Simpler authentication experience when viewing your saved password for a website on passwords.google.com
These enhancements are built using the FIDO2 standards, W3C WebAuthn and FIDO CTAP, and are designed to provide simpler and more secure authentication experiences. They are a result of years of collaboration between Google and many other organizations in the FIDO Alliance and the W3C.
An important benefit of using FIDO2 versus interacting with the native fingerprint APIs on Android is that these biometric capabilities are now, for the first time, available on the web, allowing the same credentials be used by both native apps and web services. This means that a user only has to register their fingerprint with a service once and then the fingerprint will work for both the native application and the web service.
Note that your fingerprint is never sent to Google’s servers – it is securely stored on your device, and only a cryptographic proof that you’ve correctly scanned it is sent to Google’s servers. This is a fundamental part of the FIDO2 design.
Here is how it works
High-level architecture of using fingerprint or screen lock on Android devices to verify a user’s identity without a password
Please follow the instructions below if you’d like to try it out.
- Phone is running Android 7.0 (Nougat) or later
- Your personal Google Account is added to your Android device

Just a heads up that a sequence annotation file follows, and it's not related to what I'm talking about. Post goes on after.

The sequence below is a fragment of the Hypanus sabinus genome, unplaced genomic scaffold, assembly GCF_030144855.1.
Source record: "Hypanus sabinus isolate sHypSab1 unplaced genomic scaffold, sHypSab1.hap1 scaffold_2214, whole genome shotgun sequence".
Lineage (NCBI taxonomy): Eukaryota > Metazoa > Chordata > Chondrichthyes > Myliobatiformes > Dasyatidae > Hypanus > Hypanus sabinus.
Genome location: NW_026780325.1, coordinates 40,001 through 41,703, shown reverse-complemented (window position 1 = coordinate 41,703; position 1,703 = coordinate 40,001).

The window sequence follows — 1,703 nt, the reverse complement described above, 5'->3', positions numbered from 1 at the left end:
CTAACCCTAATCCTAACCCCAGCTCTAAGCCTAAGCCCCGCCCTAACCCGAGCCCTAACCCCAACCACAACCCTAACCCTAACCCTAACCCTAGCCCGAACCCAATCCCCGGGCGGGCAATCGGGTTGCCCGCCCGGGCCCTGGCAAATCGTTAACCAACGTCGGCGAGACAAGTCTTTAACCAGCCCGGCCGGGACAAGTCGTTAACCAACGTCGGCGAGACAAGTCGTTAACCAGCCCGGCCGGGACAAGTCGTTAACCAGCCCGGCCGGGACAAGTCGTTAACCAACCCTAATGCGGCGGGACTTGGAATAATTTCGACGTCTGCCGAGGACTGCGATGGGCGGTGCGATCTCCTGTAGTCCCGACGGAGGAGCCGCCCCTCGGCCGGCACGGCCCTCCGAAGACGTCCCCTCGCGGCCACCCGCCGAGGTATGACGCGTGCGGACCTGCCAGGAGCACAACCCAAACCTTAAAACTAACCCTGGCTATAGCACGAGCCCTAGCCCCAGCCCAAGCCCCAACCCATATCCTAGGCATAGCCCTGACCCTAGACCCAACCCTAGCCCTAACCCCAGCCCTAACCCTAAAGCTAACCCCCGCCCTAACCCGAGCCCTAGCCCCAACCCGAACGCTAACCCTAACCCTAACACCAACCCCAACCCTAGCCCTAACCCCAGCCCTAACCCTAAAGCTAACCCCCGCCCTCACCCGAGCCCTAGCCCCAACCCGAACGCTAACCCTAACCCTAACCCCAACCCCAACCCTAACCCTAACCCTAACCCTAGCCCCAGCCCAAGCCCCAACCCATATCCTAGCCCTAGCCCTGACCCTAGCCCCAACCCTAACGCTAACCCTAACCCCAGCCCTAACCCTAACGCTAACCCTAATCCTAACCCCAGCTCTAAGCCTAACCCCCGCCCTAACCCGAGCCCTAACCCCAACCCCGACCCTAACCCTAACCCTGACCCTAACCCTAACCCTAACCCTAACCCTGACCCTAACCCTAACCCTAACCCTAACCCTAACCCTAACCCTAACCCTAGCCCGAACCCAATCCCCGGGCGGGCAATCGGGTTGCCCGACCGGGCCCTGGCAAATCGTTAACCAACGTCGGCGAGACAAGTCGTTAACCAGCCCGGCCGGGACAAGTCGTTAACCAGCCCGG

- Valid screen lock is set up on your Android device
To try it
- Open the Chrome app on your Android device
- Navigate to https://passwords.google.com
- Choose a site to view or manage a saved password
- Follow the instructions to confirm that it’s you trying signing in
You can find more detailed instructions here.
For additional security
Remember, Google’s automated defenses securely block the overwhelming majority of sign-in attempts even if an attacker has your username or password. Further, you can protect your accounts with two-step verification (2SV), including Titan Security Keys and Android phone’s built-in security key.
Both security keys and local user verification based on biometrics use the FIDO2 standards. However, these two protections address different use cases. Security keys are used for bootstrapping a new device as a second factor as part of 2SV in order to make sure it’s the right owner of the account accessing it. Local user verification based on biometrics comes after bootstrapping a device and can be used for re-authentication during step-up flows to verify the identity of the already signed-in user.